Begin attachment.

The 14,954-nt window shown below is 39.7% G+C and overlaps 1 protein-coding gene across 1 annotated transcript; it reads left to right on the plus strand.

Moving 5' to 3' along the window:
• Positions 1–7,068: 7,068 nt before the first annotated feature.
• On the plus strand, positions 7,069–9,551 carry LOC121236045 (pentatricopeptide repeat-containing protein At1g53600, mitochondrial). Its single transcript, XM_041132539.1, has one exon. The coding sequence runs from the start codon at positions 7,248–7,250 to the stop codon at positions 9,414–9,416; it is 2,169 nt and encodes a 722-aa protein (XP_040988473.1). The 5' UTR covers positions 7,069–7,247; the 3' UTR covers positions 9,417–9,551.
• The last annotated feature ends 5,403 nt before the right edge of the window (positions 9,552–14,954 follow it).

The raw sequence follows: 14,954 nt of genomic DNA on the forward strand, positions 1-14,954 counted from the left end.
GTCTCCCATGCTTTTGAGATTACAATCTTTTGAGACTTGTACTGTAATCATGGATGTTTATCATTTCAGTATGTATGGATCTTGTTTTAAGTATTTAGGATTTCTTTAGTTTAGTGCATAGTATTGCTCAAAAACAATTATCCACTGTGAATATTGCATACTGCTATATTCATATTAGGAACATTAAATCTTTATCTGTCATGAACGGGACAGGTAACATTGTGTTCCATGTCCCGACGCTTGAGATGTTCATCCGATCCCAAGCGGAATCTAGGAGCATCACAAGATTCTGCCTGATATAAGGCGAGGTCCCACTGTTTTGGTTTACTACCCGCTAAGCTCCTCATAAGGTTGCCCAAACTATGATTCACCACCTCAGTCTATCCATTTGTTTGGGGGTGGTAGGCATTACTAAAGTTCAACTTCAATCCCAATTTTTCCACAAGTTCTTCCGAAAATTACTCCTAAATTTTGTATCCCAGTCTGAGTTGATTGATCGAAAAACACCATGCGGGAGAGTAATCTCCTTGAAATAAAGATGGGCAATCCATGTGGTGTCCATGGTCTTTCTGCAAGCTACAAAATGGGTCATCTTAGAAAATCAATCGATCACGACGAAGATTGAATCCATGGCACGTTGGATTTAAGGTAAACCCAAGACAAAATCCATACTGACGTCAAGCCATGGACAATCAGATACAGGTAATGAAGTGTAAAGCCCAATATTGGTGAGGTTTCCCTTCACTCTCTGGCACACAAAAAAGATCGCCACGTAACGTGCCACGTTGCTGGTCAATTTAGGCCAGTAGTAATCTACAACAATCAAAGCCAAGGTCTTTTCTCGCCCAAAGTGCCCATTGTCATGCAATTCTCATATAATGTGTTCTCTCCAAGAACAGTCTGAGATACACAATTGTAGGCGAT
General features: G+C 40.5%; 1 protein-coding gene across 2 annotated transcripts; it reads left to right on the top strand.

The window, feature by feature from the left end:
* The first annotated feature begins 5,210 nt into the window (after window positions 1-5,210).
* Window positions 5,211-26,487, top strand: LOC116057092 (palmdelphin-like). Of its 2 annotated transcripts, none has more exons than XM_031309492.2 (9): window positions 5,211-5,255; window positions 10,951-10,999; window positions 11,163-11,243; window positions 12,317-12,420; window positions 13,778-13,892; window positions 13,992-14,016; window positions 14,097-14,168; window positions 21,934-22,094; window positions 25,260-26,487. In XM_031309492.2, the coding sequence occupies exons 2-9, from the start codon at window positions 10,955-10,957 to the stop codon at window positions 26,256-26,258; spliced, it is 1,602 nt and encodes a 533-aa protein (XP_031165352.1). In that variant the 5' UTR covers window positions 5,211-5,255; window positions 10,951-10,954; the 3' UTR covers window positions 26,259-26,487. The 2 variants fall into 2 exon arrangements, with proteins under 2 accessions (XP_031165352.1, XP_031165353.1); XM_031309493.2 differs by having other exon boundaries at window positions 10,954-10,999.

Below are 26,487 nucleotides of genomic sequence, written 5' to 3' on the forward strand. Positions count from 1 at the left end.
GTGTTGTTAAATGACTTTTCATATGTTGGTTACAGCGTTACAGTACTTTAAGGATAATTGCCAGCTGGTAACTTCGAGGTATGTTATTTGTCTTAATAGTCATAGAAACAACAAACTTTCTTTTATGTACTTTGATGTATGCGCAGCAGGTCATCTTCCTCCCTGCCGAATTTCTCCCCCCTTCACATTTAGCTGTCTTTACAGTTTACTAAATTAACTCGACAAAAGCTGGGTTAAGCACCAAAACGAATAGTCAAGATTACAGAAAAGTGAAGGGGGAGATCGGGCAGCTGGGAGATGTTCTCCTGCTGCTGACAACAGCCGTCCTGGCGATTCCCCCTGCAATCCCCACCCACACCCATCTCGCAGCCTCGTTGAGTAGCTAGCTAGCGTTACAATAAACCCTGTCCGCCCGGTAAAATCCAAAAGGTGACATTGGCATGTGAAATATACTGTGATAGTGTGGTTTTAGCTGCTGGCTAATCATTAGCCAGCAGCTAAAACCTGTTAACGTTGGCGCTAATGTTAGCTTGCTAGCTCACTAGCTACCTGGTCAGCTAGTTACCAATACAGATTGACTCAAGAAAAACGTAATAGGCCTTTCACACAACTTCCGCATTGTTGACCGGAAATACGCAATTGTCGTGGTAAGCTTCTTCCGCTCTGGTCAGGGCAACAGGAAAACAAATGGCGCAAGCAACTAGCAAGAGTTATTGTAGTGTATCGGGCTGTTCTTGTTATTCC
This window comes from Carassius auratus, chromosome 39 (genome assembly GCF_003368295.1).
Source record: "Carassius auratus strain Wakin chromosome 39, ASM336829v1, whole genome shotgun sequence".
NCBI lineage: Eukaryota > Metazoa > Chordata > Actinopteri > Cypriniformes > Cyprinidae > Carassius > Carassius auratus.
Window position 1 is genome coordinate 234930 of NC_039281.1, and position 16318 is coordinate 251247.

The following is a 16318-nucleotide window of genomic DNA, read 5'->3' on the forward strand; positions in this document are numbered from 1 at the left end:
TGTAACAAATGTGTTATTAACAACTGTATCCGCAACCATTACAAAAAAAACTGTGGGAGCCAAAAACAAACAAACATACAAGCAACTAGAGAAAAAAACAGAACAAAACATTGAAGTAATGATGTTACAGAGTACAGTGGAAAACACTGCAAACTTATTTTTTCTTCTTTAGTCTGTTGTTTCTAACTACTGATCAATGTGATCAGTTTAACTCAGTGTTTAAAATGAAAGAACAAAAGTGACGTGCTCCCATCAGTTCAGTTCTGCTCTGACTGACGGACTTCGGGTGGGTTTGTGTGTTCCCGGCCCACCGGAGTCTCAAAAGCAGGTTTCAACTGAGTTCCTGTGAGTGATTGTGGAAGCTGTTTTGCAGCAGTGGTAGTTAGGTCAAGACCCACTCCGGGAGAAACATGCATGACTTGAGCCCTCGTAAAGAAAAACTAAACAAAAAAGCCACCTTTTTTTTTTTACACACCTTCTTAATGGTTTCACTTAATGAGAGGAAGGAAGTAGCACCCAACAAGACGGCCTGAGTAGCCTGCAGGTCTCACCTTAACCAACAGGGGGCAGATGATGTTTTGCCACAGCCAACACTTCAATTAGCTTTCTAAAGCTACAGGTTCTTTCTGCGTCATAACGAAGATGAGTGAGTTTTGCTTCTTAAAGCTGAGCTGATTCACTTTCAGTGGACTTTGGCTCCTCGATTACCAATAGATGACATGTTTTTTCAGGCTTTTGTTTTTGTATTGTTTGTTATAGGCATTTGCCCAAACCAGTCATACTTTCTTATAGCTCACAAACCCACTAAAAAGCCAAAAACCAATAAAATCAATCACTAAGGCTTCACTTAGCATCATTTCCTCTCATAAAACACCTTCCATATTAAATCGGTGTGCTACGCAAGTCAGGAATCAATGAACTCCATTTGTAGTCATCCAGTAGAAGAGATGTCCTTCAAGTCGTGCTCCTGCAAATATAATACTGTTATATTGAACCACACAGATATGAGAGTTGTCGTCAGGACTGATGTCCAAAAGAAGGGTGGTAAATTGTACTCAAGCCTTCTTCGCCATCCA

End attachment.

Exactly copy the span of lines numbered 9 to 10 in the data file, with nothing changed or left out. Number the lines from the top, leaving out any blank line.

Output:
The window, feature by feature from the left end:
* The first annotated feature begins 5,210 nt into the window (after window positions 1-5,210).